Developing Better Habits

What has your congregation started paying attention to recently that wasn’t front and center a few years ago?

Is it racial, economic, or ecological justice? Maybe it’s the prevalence of trauma or the reality of social divides. Or it could be what to do with your church building or how to shift the conversation from institutional maintenance to community presence.

Whatever it is, the crucial question is this: How do we sustain our focus on these issues for the long term? What can we do to make sure that these matters aren’t a passing fad, something we address with one-off programs or an interesting sermon series here and there?

Part of the answer is that we have to start developing better habits.

We often fall into the trap of thinking that significant, lasting change is the result of a heroic act of an individual, a ground-breaking idea, or a dramatic intervention of some sort. But far more often, change is a lagging indicator of our habits – those regular, almost subconscious tendencies and activities that inform our day-in and day-out life.

Habits are so impactful because they change our trajectories. Imagine a plane flying from Atlanta to Seattle. If the pilot turns the nose of the plane 3 degrees south at the outset of the trip, the plane will end up in San Francisco, not Seattle. It’s like that with our habits, too. Cultivating better habits in our life and leadership will dramatically impact the long-term trajectory of our ministries.

Maybe that’s why Scripture is constantly trying to shape our habits. Think of Galatians 5:22-23. The fruits of the spirit aren’t ideals or virtues. They are habits. That’s the point of the metaphor, isn’t it? From an agrarian perspective, fruitfulness is a lagging indicator of the daily, routinized practices of an attentive farmer. When we habituate love, joy, peace, patience, kindness, generosity, faithfulness, gentleness, and self-control, we nudge the nose of our plane ever so slightly towards Jesus.

We see something similar at work in Micah 6:8,

“… and what does the LORD require of you

but to do justice, and to love kindness,

and to walk humbly with your God?”

Notice the first verb: do. Not think, not ponder, not speak, not write resolutions about. Do. The Hebrew verb used here, ‘aśah, is often used in the context of farming, where it refers not only to the work of planting a garden but also the daily work of its upkeep. Justice, like the fruits of the spirit, is a habit. Micah isn’t hoping that we carry out heroic bursts of justice work here and there. Micah is inviting us to habituate justice until we don’t even have to think about it. Habits are automatic, not a pivotal choice in a moment of crisis.

All of that is well and good, but developing better habits is hard. Ask someone who has tried to quit smoking. Studies show that even the best strategies for quitting rarely work. It’s only when the individual starts identifying as a non-smoker that they have success in resisting the urge for a cigarette. In other words, true behavior change is identity change. If you really want to be the type of leader or church that is thinking about racial, social, economic, or ecological justice for the long haul, you have to start doing the deep work of identity change. For our habits are nothing more than an embodiment of who we understand ourselves and our churches to be.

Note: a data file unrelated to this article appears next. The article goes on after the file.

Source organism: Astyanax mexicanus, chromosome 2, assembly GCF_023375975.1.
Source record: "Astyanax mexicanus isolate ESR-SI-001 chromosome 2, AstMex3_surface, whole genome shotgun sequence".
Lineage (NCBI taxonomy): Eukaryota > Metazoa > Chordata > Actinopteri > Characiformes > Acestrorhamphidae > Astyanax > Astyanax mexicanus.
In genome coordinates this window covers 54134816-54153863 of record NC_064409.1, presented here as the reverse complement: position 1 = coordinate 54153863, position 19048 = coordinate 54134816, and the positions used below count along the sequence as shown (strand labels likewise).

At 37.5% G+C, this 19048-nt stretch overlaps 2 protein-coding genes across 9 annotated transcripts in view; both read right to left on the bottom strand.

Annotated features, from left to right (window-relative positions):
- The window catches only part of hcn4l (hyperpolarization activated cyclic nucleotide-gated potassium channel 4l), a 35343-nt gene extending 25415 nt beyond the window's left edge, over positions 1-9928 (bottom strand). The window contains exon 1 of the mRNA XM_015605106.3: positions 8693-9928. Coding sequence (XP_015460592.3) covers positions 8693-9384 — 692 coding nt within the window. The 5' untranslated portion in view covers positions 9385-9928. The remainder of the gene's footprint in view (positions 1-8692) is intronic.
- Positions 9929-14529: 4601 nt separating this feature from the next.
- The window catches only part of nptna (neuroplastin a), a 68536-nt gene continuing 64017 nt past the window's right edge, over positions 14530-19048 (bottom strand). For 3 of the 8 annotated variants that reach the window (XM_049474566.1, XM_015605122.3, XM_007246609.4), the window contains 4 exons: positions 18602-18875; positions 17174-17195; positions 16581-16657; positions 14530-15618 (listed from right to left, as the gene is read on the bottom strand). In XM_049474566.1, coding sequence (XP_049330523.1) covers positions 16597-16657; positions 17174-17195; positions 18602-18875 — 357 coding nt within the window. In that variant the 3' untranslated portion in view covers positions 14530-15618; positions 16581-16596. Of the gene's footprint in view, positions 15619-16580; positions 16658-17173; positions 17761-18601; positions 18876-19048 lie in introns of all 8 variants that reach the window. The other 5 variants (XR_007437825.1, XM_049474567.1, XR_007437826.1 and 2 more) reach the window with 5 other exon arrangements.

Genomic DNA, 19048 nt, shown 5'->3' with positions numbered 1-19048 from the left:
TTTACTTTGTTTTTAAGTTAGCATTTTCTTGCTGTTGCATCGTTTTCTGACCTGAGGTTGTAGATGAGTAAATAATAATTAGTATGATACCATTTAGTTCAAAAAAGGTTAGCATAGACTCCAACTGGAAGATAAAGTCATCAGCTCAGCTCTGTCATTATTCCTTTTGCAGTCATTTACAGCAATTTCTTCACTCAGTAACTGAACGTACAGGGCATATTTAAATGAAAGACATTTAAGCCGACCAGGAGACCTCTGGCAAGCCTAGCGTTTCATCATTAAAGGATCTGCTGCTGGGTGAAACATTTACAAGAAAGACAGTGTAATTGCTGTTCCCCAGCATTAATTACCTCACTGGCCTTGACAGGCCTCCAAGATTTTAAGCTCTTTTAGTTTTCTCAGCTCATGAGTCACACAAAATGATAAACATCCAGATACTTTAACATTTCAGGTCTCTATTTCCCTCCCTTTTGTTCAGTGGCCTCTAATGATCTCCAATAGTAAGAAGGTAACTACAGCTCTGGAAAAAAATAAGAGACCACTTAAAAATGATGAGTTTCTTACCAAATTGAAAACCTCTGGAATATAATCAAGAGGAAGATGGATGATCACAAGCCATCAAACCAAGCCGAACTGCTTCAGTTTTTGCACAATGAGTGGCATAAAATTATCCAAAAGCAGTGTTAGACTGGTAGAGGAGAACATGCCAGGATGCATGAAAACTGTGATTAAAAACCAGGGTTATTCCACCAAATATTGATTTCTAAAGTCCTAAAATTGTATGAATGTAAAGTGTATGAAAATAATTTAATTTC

This brings me back to Micah 6:8, this time, with an eye towards the last phrase: “walk humbly.” There are several ways of describing humility in Hebrew, and NONE of them are used in Micah 6:8. What we find here is a rather odd linguistic expression that means something closer to walk attentively. What Micah is recommending is not a modest view of one’s self-importance, but rather the need to develop the habit of paying close attention to what is going on around us. Or, as my football coach would have said, “keep your head on a swivel.”

Works of compassion and justice become habituated in our lives only when we become more deeply attentive to the pain of others. These habits emerge out of close contact with suffering, grief, trauma, and dislocation. These habits are cultivated not in the pulpit but in the public – prisons and detention centers, AA meetings and homeless shelters, the living room of an over-worked single parent or the bedside of a victim of gun violence. It’s in spending times in these places that we start developing the sort of habits that will sustain for the long haul the work we’ve started in recent years.

What habits do you need to be developing? What are you reading? Who are you listening to? Where are you showing up and with whom are you spending time? What part of your identity do you need to re-discover? Which of the fruits of the spirit need to become more automatic for you when interacting with your spouse, kids, parents, team, congregation, or neighbors? What sustains you when you face challenges? What are you doing to dig deeper wells of connection with colleagues?

Chances are, your answers to these questions will tell you everything you need to know about whether the issues you are paying attention to now will be the issues you’ll be paying attention to for the long haul.

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